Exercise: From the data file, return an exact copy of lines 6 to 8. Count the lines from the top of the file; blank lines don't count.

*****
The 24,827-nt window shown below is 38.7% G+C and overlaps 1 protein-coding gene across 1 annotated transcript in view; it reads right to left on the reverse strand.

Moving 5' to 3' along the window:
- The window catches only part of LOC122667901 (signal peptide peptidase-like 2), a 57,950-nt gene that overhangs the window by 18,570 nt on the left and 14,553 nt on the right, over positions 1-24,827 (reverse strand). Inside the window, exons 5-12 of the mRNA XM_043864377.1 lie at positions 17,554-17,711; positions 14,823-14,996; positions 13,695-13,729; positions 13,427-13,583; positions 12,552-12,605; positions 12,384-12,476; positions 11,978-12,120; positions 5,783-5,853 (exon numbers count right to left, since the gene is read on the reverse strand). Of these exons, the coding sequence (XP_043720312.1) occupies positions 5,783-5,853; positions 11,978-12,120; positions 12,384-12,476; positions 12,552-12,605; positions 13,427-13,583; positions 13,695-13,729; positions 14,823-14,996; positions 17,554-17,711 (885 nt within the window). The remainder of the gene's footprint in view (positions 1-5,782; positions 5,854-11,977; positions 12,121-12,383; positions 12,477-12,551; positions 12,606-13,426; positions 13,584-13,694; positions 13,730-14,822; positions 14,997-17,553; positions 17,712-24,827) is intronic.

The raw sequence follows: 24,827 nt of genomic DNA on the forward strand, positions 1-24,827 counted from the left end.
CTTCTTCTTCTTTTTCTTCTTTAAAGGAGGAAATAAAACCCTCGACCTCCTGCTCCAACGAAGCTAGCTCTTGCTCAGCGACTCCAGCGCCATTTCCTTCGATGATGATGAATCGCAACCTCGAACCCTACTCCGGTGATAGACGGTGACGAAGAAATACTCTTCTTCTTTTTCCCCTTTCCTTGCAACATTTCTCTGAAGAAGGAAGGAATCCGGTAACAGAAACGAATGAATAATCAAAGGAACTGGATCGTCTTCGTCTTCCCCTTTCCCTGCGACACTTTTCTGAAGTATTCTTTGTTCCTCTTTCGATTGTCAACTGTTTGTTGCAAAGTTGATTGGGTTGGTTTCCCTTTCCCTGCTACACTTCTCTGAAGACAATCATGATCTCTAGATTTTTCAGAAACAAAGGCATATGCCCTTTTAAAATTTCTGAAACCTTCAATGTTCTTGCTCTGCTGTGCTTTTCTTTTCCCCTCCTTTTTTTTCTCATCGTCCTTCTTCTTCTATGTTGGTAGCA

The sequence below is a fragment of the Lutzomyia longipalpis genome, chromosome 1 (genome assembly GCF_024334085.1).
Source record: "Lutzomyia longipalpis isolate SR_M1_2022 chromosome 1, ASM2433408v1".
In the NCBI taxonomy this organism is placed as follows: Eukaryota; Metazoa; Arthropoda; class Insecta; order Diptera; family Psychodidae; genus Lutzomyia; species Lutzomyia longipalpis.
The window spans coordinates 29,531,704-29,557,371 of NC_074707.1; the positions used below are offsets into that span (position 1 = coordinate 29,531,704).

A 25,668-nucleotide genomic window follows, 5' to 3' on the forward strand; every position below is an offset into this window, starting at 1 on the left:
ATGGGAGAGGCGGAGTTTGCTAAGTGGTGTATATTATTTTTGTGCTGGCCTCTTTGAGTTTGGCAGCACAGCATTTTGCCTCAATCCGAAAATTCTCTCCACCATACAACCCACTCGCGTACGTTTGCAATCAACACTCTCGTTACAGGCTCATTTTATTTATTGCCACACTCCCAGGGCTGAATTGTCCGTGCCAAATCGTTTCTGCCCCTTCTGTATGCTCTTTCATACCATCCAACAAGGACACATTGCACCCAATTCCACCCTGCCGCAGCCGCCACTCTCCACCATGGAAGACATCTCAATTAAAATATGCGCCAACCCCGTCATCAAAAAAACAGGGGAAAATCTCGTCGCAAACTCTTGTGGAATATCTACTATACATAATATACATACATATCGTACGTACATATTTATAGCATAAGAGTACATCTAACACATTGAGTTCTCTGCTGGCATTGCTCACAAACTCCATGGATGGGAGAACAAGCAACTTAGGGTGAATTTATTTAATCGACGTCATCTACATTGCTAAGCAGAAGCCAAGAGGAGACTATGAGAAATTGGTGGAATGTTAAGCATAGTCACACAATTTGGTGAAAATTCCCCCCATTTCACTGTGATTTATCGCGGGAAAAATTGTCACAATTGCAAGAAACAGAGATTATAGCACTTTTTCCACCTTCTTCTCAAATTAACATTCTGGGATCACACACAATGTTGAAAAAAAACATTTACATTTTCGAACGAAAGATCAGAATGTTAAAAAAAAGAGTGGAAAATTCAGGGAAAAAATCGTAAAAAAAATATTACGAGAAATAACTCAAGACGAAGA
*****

The sequence below is a fragment of the Lutzomyia longipalpis genome, chromosome 1 (genome assembly GCF_024334085.1).
Source record: "Lutzomyia longipalpis isolate SR_M1_2022 chromosome 1, ASM2433408v1".
In the NCBI taxonomy this organism is placed as follows: Eukaryota; Metazoa; Arthropoda; class Insecta; order Diptera; family Psychodidae; genus Lutzomyia; species Lutzomyia longipalpis.